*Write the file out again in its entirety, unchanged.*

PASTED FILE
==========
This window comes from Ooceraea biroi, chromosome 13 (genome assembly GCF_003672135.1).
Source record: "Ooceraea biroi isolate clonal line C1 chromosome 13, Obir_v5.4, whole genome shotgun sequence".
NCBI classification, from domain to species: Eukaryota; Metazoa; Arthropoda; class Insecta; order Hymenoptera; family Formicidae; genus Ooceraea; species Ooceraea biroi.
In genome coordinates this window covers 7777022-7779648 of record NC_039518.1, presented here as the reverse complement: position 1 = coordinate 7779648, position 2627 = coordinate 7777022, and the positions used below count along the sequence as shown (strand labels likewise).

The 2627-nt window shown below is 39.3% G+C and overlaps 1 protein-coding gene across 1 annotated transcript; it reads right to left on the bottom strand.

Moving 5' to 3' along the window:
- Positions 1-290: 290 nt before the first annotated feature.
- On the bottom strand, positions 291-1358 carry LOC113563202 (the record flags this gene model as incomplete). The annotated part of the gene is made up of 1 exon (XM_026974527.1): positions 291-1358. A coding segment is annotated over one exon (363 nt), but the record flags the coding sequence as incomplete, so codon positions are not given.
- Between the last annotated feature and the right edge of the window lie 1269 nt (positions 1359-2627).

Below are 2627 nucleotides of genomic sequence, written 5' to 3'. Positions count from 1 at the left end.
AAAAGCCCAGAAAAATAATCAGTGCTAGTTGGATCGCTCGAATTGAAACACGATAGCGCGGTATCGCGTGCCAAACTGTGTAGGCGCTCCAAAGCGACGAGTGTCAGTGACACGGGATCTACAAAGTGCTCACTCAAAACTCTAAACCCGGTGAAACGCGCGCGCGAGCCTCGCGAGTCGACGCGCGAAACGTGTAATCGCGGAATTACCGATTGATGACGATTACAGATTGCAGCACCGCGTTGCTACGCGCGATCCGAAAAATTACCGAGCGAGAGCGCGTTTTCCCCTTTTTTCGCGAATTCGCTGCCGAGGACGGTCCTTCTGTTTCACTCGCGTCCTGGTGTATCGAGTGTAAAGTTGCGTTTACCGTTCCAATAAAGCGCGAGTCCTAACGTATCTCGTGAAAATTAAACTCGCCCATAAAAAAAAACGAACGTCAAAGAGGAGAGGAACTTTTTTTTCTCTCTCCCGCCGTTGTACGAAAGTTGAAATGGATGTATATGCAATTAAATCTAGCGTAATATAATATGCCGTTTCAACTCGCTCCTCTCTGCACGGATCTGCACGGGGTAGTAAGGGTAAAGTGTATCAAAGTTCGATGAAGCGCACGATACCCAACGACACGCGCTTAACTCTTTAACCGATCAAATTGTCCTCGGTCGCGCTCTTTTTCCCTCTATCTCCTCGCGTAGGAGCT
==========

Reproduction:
This window comes from Ooceraea biroi, chromosome 13 (genome assembly GCF_003672135.1).
Source record: "Ooceraea biroi isolate clonal line C1 chromosome 13, Obir_v5.4, whole genome shotgun sequence".
NCBI classification, from domain to species: Eukaryota; Metazoa; Arthropoda; class Insecta; order Hymenoptera; family Formicidae; genus Ooceraea; species Ooceraea biroi.
In genome coordinates this window covers 7777022-7779648 of record NC_039518.1, presented here as the reverse complement: position 1 = coordinate 7779648, position 2627 = coordinate 7777022, and the positions used below count along the sequence as shown (strand labels likewise).

The 2627-nt window shown below is 39.3% G+C and overlaps 1 protein-coding gene across 1 annotated transcript; it reads right to left on the bottom strand.

Moving 5' to 3' along the window:
- Positions 1-290: 290 nt before the first annotated feature.
- On the bottom strand, positions 291-1358 carry LOC113563202 (the record flags this gene model as incomplete). The annotated part of the gene is made up of 1 exon (XM_026974527.1): positions 291-1358. A coding segment is annotated over one exon (363 nt), but the record flags the coding sequence as incomplete, so codon positions are not given.
- Between the last annotated feature and the right edge of the window lie 1269 nt (positions 1359-2627).

Below are 2627 nucleotides of genomic sequence, written 5' to 3'. Positions count from 1 at the left end.
AAAAGCCCAGAAAAATAATCAGTGCTAGTTGGATCGCTCGAATTGAAACACGATAGCGCGGTATCGCGTGCCAAACTGTGTAGGCGCTCCAAAGCGACGAGTGTCAGTGACACGGGATCTACAAAGTGCTCACTCAAAACTCTAAACCCGGTGAAACGCGCGCGCGAGCCTCGCGAGTCGACGCGCGAAACGTGTAATCGCGGAATTACCGATTGATGACGATTACAGATTGCAGCACCGCGTTGCTACGCGCGATCCGAAAAATTACCGAGCGAGAGCGCGTTTTCCCCTTTTTTCGCGAATTCGCTGCCGAGGACGGTCCTTCTGTTTCACTCGCGTCCTGGTGTATCGAGTGTAAAGTTGCGTTTACCGTTCCAATAAAGCGCGAGTCCTAACGTATCTCGTGAAAATTAAACTCGCCCATAAAAAAAAACGAACGTCAAAGAGGAGAGGAACTTTTTTTTCTCTCTCCCGCCGTTGTACGAAAGTTGAAATGGATGTATATGCAATTAAATCTAGCGTAATATAATATGCCGTTTCAACTCGCTCCTCTCTGCACGGATCTGCACGGGGTAGTAAGGGTAAAGTGTATCAAAGTTCGATGAAGCGCACGATACCCAACGACACGCGCTTAACTCTTTAACCGATCAAATTGTCCTCGGTCGCGCTCTTTTTCCCTCTATCTCCTCGCGTAGGAGCT